At the time of writing, the horticulture company’s shares are down 4% to $3.25.
Costa share price falls after reporting modest profit growth
- Revenue flat over the prior corresponding period at $612.4 million
- Directly attributable COVID-19 costs of $2.5 million
- Earnings before interest, tax, depreciation, amortisation, and the fair value movements in biological assets (EBITDA-S) up 4.3% to $124.4 million
- Net profit after tax-S up 3% to $44.4 million
- Fully franked interim dividend of 4 cents per share
- Net debt of $208 million, representing leverage of 1.4x
What happened in FY 2021 for Costa?
For the six months ended 30 June, Costa reported a flat revenue of $612.4 million and a 3% increase in net profit after tax to $44.4 million. A key driver of this was its International business, which delivered a record result.
International revenue increased 25% over the prior corresponding period thanks to positive pricing, yield, and demand. This was supported by its premium varieties in China, which continue to attract a significant price premium. Management believes this supports the company’s continuing development of its China farming footprint across multiple locations in Yunnan Province.
The strong performance in the International business offset a mixed performance by the Domestic business. It struggled with inclement weather and weaker avocado pricing. The latter was driven by sustained higher volumes and a contraction in the foodservice sector.
What did management say?
Costa’s CEO, Sean Hallahan, was pleased with the half and particularly the performance of its International business.
He said: “Our international segment through our operations in China and Morocco continues to make an ever-increasing contribution to our overall performance and has delivered record results. This has not only occurred because of increased berry plantings but is also an endorsement of our world leading blueberry genetics, which continue to be well received by consumers across Asia and Europe and are attracting a price premium.”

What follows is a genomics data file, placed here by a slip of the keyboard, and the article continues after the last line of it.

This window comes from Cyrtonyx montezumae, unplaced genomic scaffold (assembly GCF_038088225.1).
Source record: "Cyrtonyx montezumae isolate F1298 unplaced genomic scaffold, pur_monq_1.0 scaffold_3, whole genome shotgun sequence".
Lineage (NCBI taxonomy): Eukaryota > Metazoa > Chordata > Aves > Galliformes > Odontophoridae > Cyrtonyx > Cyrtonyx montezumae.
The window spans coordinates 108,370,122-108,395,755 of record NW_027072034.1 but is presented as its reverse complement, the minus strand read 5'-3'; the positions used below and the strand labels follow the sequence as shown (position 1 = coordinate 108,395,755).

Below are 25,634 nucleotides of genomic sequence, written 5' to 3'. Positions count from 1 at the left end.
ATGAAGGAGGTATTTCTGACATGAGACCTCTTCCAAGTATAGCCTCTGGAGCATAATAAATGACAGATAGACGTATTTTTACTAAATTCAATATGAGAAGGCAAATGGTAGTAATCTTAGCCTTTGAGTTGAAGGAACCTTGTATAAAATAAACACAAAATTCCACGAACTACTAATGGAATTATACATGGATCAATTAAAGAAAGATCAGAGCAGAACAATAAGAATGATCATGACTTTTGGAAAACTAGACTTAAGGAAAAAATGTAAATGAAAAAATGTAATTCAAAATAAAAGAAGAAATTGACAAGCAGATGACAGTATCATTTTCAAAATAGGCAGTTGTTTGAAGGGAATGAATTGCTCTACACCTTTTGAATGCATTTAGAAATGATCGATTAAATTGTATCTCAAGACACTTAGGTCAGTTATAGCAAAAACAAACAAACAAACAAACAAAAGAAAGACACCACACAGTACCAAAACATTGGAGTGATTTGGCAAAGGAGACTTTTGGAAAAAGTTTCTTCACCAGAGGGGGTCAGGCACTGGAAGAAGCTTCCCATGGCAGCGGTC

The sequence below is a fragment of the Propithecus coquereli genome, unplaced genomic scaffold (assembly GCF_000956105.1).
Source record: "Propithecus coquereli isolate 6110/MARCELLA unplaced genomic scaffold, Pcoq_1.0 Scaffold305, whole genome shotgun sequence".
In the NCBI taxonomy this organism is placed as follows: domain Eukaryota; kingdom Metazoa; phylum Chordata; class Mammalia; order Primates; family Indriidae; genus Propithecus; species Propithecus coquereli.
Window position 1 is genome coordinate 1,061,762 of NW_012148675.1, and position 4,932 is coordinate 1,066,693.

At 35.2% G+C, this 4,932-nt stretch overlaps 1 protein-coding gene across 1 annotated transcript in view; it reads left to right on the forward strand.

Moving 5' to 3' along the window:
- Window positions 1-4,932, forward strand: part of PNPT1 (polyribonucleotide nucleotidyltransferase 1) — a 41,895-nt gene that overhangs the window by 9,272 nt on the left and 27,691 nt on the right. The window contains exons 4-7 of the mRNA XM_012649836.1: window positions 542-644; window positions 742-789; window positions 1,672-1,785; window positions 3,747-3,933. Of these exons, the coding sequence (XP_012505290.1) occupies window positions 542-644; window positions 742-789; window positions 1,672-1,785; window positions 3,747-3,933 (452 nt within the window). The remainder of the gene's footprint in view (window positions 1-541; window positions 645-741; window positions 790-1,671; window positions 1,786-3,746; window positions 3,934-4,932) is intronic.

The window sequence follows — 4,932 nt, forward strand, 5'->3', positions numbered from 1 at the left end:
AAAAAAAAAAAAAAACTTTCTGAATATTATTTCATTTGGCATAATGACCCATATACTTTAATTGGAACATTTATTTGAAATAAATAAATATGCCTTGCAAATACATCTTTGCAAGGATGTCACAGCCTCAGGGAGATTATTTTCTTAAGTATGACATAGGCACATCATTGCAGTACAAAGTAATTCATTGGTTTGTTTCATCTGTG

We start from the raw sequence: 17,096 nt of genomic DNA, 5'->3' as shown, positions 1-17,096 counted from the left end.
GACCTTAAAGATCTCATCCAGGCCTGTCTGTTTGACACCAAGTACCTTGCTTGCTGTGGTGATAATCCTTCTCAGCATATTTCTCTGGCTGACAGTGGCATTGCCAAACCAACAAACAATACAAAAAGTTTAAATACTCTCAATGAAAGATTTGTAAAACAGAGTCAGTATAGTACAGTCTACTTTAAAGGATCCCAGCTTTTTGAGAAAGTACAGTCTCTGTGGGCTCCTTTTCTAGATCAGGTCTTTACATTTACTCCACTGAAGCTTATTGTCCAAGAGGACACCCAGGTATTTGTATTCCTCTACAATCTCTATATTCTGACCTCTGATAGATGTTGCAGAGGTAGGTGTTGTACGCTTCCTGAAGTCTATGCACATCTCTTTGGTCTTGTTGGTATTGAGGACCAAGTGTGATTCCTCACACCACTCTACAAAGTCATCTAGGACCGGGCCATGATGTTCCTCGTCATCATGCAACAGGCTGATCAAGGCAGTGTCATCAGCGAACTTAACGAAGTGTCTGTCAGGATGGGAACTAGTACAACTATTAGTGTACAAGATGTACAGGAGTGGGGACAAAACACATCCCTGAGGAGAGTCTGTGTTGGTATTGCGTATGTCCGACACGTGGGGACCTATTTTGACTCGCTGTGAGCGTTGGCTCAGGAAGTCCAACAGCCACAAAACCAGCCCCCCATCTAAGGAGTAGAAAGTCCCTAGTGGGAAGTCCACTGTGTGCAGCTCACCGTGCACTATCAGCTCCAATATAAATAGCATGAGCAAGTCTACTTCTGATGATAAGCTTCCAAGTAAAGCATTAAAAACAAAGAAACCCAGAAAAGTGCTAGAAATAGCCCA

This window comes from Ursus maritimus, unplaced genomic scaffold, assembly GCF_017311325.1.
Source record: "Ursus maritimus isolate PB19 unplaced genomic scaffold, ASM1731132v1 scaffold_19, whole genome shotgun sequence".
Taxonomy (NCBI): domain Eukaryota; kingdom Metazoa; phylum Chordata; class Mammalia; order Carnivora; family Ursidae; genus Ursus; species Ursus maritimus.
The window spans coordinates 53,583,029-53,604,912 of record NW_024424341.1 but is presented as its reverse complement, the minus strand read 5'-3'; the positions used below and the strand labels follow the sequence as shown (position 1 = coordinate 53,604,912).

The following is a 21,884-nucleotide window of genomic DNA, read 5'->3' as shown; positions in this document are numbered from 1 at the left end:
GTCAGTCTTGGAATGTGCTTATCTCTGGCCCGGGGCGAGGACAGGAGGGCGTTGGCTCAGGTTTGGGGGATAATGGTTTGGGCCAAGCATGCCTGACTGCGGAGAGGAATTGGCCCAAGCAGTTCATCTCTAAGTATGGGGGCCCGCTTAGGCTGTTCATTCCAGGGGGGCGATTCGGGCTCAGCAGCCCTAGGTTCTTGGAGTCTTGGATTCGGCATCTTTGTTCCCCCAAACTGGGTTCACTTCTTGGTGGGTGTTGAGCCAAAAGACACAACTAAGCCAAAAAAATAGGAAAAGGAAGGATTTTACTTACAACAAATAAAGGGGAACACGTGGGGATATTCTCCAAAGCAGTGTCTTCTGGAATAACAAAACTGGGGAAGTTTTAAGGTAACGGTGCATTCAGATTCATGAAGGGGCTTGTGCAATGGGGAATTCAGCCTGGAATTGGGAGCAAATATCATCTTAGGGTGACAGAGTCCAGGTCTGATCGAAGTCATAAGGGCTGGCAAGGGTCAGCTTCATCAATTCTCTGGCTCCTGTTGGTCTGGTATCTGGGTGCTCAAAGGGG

“Domestic produce performance was mixed for the half, with avocado performance impacted by high volumes and resultant pricing below forecasts. Our berry category delivered a positive performance with generally favourable pricing across our four main berry varieties. Table grape and first half citrus yields from the Sunraysia (Vic) region were unfortunately impacted by a New Year’s Day hail storm. While there were relatively positive demand and pricing conditions for mushrooms our ability to fully benefit was not able to be realised due to lower production volumes.”
What’s next for Costa?
Failing to give the Costa share price a lift today was news that it is on track to achieve its guidance in FY 2021.
Mr Hallahan explained: “We have confirmed our full year forecast which is in line with that disclosed at the 2PH acquisition and capital raise, which includes CY21 EBITDA-S and NPAT-S being marginally ahead of CY20. There is still a significant amount of domestic activity to occur over the second half, with positive momentum driving the remainder of the citrus season, especially with strong export into Japan, China and Korea, and the main berry season expected to deliver healthy growth versus previous comparable period.”
The Costa share price is now down 21% in 2021.